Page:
Another task to accomplish in Khartoum is to secure tickets for the ferry from Wadi Halfa to Aswan. After some searching I find an agent in town that is highly regarded among other travelers: Midhat Mahir. But even if he is Sudan’s best tour operator he has no good news: tickets to the cabins sell fast and are often given to VIPs. He offers to secure us two spots on the deck for the boat in a week and to ask around to see whether cabin tickets become available.
We stay a few more days in Khartoum to allow my friend to recuperate. I use that time to drink plenty of juice – from lemon mint to avocado to strawberry to mango… – and map out the road ahead.
On a very early Sunday morning we finally head back over the bridge to the bus station. Today is the day I will see my first pyramids. The plan is to take the bus towards Atbara, have the driver drop us off at the Meroe pyramids, go check them out and then hail down the next bus going for Atbara where we’d spend the night.
At first everything goes according to plan: when we leave the bus – loaded with all our baggage – we immediately see two camels move towards us. We quickly agree on a fee (40 Sudanese Pound for both of us) and there I am on my first camel ride. At the pyramids we try to hurry to be back on an air-conditioned bus before the midday heat. Still I take my time to be thoroughly impressed. The pyramids aren’t very large and some of them have been quite visibly recently repaired. But I must applaud the archaeologists who recovered them in the first place as I see the sand in a constant struggle with the conservationists to bury the pyramids again. The folks at the gate offer to let us spend the night here, for a little extra fee. Since we have not enough water or food, and the day hasn’t even peaked we take a pass. When we see a group of five shiny SUVs packed with tourists roll in we know it’s time to get back on our camels and head for the road.
Sure enough busses and minivans pass by frequently. Only they won’t stop. Bus after bus passes by us as we stand there baking in the sun. One stops only to let us know they’re full. Gone are the good old days when in Tanzania there was always room for one more. Panic starts to rise within me as I not only get hotter but also see my travel companion get more and more impatient. He was sceptical from the start about the plan. But right now I really can’t do with a ‘I told you so!’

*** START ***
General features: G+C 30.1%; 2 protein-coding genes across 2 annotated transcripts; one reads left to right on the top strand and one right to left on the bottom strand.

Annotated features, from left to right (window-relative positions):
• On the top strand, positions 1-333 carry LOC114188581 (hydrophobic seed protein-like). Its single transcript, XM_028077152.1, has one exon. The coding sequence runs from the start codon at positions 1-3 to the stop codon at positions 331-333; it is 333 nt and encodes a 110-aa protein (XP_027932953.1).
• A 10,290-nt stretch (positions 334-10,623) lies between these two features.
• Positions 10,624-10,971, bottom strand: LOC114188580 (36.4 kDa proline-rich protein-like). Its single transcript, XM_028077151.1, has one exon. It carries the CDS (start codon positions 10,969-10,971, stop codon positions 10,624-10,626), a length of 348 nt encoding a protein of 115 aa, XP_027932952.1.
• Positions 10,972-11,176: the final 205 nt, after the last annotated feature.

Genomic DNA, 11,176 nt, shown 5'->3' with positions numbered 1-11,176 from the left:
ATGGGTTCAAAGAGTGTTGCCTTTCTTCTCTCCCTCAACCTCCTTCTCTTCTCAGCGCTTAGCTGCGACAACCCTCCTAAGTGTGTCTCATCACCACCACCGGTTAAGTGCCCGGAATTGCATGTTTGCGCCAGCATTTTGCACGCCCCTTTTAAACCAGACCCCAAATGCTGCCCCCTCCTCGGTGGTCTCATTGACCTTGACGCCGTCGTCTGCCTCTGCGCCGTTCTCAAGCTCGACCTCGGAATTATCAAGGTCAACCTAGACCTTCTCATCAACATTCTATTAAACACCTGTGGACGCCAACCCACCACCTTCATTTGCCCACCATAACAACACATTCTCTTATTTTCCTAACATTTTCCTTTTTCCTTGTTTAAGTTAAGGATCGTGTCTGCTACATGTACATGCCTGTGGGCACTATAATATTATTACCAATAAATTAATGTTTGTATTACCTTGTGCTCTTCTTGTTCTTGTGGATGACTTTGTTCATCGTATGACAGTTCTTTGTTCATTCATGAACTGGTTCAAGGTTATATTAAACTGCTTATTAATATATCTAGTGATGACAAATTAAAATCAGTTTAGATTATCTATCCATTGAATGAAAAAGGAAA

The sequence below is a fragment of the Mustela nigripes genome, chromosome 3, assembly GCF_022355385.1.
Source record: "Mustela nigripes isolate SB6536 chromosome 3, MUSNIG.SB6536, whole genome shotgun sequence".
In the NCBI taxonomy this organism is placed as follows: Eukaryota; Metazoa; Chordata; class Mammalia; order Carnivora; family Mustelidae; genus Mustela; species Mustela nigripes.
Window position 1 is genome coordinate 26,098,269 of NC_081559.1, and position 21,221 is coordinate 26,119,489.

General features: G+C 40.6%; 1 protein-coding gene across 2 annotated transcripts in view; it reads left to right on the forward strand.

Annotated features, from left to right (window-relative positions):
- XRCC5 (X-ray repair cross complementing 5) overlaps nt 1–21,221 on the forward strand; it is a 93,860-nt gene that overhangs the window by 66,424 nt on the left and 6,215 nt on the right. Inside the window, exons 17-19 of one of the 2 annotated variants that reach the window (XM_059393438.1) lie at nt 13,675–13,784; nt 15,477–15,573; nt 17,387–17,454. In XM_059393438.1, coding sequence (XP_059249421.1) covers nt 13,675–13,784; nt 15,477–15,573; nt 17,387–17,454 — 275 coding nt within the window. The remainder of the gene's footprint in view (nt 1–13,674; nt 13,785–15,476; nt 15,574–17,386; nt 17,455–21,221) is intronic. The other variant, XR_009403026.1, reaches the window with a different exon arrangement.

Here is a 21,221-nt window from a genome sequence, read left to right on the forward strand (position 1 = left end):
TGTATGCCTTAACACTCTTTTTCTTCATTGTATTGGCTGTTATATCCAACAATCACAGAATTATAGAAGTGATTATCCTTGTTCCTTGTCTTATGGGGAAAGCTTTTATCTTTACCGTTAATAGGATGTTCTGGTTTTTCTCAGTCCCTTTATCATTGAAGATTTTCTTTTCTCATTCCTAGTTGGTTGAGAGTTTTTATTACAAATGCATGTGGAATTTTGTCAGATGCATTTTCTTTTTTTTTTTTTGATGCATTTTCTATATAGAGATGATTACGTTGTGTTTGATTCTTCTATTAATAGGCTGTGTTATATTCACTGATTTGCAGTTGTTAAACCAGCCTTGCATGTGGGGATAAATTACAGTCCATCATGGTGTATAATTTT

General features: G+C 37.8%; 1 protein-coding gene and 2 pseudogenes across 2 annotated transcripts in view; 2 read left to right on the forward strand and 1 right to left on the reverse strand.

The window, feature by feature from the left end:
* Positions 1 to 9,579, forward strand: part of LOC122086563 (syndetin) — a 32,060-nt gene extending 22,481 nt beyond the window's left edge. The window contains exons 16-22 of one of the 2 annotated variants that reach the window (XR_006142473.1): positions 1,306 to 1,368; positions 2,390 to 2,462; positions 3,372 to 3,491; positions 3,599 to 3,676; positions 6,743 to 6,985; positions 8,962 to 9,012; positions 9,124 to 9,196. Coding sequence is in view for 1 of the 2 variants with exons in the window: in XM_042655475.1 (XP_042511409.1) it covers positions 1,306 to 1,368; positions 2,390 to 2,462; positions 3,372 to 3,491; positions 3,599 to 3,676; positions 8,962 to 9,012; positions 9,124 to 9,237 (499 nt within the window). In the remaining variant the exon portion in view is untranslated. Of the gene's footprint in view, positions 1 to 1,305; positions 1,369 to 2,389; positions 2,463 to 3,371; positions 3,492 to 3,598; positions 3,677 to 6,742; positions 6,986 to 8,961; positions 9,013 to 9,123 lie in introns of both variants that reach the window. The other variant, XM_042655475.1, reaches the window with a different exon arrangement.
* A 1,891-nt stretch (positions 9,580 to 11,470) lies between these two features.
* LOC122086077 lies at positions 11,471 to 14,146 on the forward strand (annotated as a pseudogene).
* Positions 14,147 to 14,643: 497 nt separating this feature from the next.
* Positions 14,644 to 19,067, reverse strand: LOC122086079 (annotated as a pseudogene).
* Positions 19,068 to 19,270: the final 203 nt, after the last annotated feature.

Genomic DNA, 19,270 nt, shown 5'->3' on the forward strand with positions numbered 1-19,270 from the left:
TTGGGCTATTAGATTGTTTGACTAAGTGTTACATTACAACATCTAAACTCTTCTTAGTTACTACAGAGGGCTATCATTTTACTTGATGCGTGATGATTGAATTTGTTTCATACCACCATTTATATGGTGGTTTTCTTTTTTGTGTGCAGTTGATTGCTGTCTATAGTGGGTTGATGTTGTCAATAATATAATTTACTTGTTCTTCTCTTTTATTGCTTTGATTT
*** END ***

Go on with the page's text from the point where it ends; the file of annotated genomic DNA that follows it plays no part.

Finally a truck packed with hay stops 50 meters from us. While I still discuss with myself whether I should run for the truck since I fear the driver might be fooling us a guy gets out from the passenger seat and waves at us. Of course he doesn’t speak English. Somehow we negotiate a price: 20 Sudanese Pound for both of us seems awfully cheap (less than 5 USD). Then again the bus fare from Khartoum to Atbara is 80 pounds. So who am I to argue?
Well, I guess the person that is about to be ripped off.
When we arrive in Atbara all smiles I hand the guy a 20 pound note. He looks at me: that’s not enough. I raise my hands. What does he mean? Did I misunderstand and it’s 20 per person? The guy pulls out a paper. Luckily the licence plates taught me Arabic numbers. And even more lucky that my travel companion has already loaded all our luggage into a cab. The guy is now demanding 200 pounds. As I am just about to break into a rant my travel companion pulls me into the taxi.
After this short unpleasant experience the next installment of the series will see me find an oasis in the desert.